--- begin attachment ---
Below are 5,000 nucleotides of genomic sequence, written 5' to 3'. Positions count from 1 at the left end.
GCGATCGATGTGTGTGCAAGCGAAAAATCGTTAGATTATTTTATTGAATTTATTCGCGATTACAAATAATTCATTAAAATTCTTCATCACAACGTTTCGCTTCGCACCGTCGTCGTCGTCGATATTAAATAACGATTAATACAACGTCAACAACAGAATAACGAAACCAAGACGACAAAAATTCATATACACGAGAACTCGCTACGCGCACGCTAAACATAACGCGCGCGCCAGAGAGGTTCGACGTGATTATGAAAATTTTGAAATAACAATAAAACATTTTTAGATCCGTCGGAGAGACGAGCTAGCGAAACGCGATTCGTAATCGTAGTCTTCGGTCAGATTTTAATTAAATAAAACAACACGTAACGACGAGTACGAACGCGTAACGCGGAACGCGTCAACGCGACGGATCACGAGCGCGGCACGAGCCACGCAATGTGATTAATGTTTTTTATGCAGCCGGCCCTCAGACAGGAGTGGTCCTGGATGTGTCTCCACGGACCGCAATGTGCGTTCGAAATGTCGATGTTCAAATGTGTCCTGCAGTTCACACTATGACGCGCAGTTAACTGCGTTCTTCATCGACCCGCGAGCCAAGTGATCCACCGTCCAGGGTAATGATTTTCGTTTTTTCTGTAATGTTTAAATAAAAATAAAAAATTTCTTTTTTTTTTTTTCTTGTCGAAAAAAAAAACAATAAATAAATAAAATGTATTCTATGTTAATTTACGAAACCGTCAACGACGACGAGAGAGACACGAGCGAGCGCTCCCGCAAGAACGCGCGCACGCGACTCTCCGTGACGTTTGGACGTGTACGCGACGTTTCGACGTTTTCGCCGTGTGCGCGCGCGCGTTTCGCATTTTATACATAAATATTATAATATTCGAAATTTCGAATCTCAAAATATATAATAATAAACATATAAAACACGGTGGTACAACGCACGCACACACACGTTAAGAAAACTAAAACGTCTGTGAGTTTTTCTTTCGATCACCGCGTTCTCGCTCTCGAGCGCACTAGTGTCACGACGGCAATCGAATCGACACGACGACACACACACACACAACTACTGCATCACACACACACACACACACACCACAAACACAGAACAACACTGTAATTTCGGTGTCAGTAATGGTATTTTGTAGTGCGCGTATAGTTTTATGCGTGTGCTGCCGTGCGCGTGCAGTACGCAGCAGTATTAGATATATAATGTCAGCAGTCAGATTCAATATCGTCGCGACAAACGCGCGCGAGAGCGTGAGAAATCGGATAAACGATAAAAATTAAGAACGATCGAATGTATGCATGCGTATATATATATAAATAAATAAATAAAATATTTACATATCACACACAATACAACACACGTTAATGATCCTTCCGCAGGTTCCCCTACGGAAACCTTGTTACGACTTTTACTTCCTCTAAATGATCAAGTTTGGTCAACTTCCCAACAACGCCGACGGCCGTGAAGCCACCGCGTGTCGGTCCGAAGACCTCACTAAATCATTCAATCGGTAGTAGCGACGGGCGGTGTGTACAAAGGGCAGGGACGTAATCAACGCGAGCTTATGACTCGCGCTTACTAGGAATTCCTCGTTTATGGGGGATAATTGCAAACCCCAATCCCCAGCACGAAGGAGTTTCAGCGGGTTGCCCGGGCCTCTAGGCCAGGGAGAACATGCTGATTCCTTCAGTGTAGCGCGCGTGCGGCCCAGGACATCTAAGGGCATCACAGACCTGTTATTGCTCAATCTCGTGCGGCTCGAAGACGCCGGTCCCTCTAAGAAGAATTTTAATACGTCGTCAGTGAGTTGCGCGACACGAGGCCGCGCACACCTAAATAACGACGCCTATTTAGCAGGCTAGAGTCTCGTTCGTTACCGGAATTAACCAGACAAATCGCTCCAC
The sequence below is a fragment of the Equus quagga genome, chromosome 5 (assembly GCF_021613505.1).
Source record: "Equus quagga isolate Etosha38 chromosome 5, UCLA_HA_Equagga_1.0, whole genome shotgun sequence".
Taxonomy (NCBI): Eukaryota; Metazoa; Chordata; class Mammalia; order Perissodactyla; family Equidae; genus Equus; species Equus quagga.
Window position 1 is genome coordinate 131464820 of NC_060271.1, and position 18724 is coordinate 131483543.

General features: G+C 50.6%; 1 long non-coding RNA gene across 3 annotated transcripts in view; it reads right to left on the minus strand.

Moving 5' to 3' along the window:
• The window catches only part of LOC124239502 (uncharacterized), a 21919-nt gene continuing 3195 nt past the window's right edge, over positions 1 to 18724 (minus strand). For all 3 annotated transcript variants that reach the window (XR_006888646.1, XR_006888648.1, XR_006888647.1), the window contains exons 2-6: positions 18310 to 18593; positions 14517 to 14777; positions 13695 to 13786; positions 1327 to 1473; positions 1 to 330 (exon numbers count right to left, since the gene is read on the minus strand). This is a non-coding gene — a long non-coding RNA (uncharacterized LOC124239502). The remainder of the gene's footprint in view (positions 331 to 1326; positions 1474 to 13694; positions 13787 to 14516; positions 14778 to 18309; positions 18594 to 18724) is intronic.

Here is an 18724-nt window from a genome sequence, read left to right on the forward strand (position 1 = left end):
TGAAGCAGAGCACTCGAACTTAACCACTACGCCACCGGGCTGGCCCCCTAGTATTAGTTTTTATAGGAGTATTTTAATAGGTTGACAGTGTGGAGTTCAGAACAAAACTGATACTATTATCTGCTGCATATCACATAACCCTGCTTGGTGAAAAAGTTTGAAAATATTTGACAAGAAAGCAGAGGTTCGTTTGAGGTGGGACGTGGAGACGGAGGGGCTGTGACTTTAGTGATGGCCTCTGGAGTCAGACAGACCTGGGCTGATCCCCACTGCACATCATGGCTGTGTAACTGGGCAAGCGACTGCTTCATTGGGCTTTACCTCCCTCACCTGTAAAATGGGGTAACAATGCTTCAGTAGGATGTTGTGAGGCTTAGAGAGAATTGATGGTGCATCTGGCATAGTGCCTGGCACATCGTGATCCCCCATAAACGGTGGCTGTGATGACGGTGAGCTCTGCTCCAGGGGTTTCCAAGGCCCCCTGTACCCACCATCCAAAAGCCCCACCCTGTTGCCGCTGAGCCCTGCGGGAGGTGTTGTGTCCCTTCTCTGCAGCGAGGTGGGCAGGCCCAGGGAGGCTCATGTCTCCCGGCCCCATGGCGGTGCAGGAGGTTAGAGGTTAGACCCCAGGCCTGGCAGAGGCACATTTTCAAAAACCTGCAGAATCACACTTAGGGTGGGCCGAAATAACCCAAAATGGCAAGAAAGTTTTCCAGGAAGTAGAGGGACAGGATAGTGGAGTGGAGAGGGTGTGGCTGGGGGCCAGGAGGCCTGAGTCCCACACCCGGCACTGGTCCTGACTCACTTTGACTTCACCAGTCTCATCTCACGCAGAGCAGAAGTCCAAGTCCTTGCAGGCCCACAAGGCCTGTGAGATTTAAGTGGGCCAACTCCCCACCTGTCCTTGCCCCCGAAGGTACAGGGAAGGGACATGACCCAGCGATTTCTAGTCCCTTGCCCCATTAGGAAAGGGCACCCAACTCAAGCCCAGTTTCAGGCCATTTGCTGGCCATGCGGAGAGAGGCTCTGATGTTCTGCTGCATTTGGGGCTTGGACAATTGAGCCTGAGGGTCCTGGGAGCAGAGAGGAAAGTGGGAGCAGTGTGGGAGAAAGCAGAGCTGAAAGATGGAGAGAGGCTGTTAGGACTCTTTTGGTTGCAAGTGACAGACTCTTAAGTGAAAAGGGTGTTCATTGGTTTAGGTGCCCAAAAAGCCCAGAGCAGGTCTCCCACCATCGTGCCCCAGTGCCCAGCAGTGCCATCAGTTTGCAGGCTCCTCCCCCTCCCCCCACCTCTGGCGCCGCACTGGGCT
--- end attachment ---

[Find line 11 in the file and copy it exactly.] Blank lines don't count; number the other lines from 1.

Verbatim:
TGAAGCAGAGCACTCGAACTTAACCACTACGCCACCGGGCTGGCCCCCTAGTATTAGTTTTTATAGGAGTATTTTAATAGGTTGACAGTGTGGAGTTCAGAACAAAACTGATACTATTATCTGCTGCATATCACATAACCCTGCTTGGTGAAAAAGTTTGAAAATATTTGACAAGAAAGCAGAGGTTCGTTTGAGGTGGGACGTGGAGACGGAGGGGCTGTGACTTTAGTGATGGCCTCTGGAGTCAGACAGACCTGGGCTGATCCCCACTGCACATCATGGCTGTGTAACTGGGCAAGCGACTGCTTCATTGGGCTTTACCTCCCTCACCTGTAAAATGGGGTAACAATGCTTCAGTAGGATGTTGTGAGGCTTAGAGAGAATTGATGGTGCATCTGGCATAGTGCCTGGCACATCGTGATCCCCCATAAACGGTGGCTGTGATGACGGTGAGCTCTGCTCCAGGGGTTTCCAAGGCCCCCTGTACCCACCATCCAAAAGCCCCACCCTGTTGCCGCTGAGCCCTGCGGGAGGTGTTGTGTCCCTTCTCTGCAGCGAGGTGGGCAGGCCCAGGGAGGCTCATGTCTCCCGGCCCCATGGCGGTGCAGGAGGTTAGAGGTTAGACCCCAGGCCTGGCAGAGGCACATTTTCAAAAACCTGCAGAATCACACTTAGGGTGGGCCGAAATAACCCAAAATGGCAAGAAAGTTTTCCAGGAAGTAGAGGGACAGGATAGTGGAGTGGAGAGGGTGTGGCTGGGGGCCAGGAGGCCTGAGTCCCACACCCGGCACTGGTCCTGACTCACTTTGACTTCACCAGTCTCATCTCACGCAGAGCAGAAGTCCAAGTCCTTGCAGGCCCACAAGGCCTGTGAGATTTAAGTGGGCCAACTCCCCACCTGTCCTTGCCCCCGAAGGTACAGGGAAGGGACATGACCCAGCGATTTCTAGTCCCTTGCCCCATTAGGAAAGGGCACCCAACTCAAGCCCAGTTTCAGGCCATTTGCTGGCCATGCGGAGAGAGGCTCTGATGTTCTGCTGCATTTGGGGCTTGGACAATTGAGCCTGAGGGTCCTGGGAGCAGAGAGGAAAGTGGGAGCAGTGTGGGAGAAAGCAGAGCTGAAAGATGGAGAGAGGCTGTTAGGACTCTTTTGGTTGCAAGTGACAGACTCTTAAGTGAAAAGGGTGTTCATTGGTTTAGGTGCCCAAAAAGCCCAGAGCAGGTCTCCCACCATCGTGCCCCAGTGCCCAGCAGTGCCATCAGTTTGCAGGCTCCTCCCCCTCCCCCCACCTCTGGCGCCGCACTGGGCT